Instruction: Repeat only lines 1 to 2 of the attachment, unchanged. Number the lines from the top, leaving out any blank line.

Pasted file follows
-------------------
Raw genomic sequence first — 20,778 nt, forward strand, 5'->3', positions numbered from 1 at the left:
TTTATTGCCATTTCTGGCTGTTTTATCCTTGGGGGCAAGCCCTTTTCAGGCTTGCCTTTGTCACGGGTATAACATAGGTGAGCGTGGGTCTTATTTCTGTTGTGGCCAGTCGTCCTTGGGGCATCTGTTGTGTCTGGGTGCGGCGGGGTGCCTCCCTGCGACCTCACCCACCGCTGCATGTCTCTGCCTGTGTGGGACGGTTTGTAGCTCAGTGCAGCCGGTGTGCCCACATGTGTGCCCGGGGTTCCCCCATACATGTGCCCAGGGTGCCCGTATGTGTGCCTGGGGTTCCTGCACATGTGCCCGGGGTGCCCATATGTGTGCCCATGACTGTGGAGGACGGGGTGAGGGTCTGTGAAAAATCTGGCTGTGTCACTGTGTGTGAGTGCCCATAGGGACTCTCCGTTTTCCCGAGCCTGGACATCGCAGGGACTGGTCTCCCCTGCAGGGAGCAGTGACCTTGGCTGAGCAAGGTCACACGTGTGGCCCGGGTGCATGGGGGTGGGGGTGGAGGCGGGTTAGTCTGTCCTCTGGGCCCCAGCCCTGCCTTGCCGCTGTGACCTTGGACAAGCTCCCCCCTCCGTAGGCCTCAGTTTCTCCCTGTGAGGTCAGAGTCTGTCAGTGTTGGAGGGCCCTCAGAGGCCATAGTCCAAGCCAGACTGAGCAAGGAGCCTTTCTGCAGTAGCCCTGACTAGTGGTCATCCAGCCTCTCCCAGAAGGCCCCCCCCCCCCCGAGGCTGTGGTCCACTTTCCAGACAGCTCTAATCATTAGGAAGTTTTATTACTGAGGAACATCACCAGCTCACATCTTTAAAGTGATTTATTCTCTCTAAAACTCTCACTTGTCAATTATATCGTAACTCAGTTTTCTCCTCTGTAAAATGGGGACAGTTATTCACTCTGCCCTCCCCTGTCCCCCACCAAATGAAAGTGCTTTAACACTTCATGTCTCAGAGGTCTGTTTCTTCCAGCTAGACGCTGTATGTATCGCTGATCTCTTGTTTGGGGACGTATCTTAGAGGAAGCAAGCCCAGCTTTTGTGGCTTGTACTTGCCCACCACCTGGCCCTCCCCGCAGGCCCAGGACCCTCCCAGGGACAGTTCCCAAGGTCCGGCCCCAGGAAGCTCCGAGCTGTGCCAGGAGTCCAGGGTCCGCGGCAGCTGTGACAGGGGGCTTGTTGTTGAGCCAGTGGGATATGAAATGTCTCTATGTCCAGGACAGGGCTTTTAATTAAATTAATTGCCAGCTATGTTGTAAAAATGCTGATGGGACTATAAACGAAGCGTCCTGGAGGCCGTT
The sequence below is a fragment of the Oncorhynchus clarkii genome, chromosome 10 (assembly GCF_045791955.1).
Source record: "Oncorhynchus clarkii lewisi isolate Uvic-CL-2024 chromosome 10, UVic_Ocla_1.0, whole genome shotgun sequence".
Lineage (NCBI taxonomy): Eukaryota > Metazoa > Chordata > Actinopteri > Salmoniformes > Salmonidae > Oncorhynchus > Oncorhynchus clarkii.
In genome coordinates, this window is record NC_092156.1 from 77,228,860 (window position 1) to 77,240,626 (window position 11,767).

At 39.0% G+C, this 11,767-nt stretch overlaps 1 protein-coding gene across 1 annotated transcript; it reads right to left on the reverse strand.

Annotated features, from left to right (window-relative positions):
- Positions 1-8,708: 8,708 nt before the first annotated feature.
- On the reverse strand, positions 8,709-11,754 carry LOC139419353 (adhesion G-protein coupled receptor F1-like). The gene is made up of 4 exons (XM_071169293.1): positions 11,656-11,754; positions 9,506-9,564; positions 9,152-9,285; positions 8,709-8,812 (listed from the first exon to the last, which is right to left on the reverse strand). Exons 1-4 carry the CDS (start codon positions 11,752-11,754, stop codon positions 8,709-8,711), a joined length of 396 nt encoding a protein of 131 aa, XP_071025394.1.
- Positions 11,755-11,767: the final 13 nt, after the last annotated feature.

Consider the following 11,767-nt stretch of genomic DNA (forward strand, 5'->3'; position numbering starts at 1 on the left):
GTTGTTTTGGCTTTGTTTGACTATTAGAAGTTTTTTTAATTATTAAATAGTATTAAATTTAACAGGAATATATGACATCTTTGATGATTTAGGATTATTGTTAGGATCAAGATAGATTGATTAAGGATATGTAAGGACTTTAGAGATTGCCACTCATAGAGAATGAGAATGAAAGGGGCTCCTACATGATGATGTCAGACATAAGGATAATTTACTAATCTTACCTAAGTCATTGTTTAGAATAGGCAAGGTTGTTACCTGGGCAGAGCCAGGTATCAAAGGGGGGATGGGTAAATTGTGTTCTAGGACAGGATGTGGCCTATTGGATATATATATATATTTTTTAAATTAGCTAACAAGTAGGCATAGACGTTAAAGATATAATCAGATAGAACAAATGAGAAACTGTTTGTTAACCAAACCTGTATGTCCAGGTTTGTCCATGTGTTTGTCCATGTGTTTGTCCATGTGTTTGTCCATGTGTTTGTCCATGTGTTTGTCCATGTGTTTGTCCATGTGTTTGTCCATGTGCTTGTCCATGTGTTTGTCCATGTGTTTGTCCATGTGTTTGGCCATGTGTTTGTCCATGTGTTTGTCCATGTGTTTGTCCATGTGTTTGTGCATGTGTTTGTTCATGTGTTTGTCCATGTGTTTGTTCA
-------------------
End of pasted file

Raw genomic sequence first — 20,778 nt, forward strand, 5'->3', positions numbered from 1 at the left:
TTTATTGCCATTTCTGGCTGTTTTATCCTTGGGGGCAAGCCCTTTTCAGGCTTGCCTTTGTCACGGGTATAACATAGGTGAGCGTGGGTCTTATTTCTGTTGTGGCCAGTCGTCCTTGGGGCATCTGTTGTGTCTGGGTGCGGCGGGGTGCCTCCCTGCGACCTCACCCACCGCTGCATGTCTCTGCCTGTGTGGGACGGTTTGTAGCTCAGTGCAGCCGGTGTGCCCACATGTGTGCCCGGGGTTCCCCCATACATGTGCCCAGGGTGCCCGTATGTGTGCCTGGGGTTCCTGCACATGTGCCCGGGGTGCCCATATGTGTGCCCATGACTGTGGAGGACGGGGTGAGGGTCTGTGAAAAATCTGGCTGTGTCACTGTGTGTGAGTGCCCATAGGGACTCTCCGTTTTCCCGAGCCTGGACATCGCAGGGACTGGTCTCCCCTGCAGGGAGCAGTGACCTTGGCTGAGCAAGGTCACACGTGTGGCCCGGGTGCATGGGGGTGGGGGTGGAGGCGGGTTAGTCTGTCCTCTGGGCCCCAGCCCTGCCTTGCCGCTGTGACCTTGGACAAGCTCCCCCCTCCGTAGGCCTCAGTTTCTCCCTGTGAGGTCAGAGTCTGTCAGTGTTGGAGGGCCCTCAGAGGCCATAGTCCAAGCCAGACTGAGCAAGGAGCCTTTCTGCAGTAGCCCTGACTAGTGGTCATCCAGCCTCTCCCAGAAGGCCCCCCCCCCCCCGAGGCTGTGGTCCACTTTCCAGACAGCTCTAATCATTAGGAAGTTTTATTACTGAGGAACATCACCAGCTCACATCTTTAAAGTGATTTATTCTCTCTAAAACTCTCACTTGTCAATTATATCGTAACTCAGTTTTCTCCTCTGTAAAATGGGGACAGTTATTCACTCTGCCCTCCCCTGTCCCCCACCAAATGAAAGTGCTTTAACACTTCATGTCTCAGAGGTCTGTTTCTTCCAGCTAGACGCTGTATGTATCGCTGATCTCTTGTTTGGGGACGTATCTTAGAGGAAGCAAGCCCAGCTTTTGTGGCTTGTACTTGCCCACCACCTGGCCCTCCCCGCAGGCCCAGGACCCTCCCAGGGACAGTTCCCAAGGTCCGGCCCCAGGAAGCTCCGAGCTGTGCCAGGAGTCCAGGGTCCGCGGCAGCTGTGACAGGGGGCTTGTTGTTGAGCCAGTGGGATATGAAATGTCTCTATGTCCAGGACAGGGCTTTTAATTAAATTAATTGCCAGCTATGTTGTAAAAATGCTGATGGGACTATAAACGAAGCGTCCTGGAGGCCGTT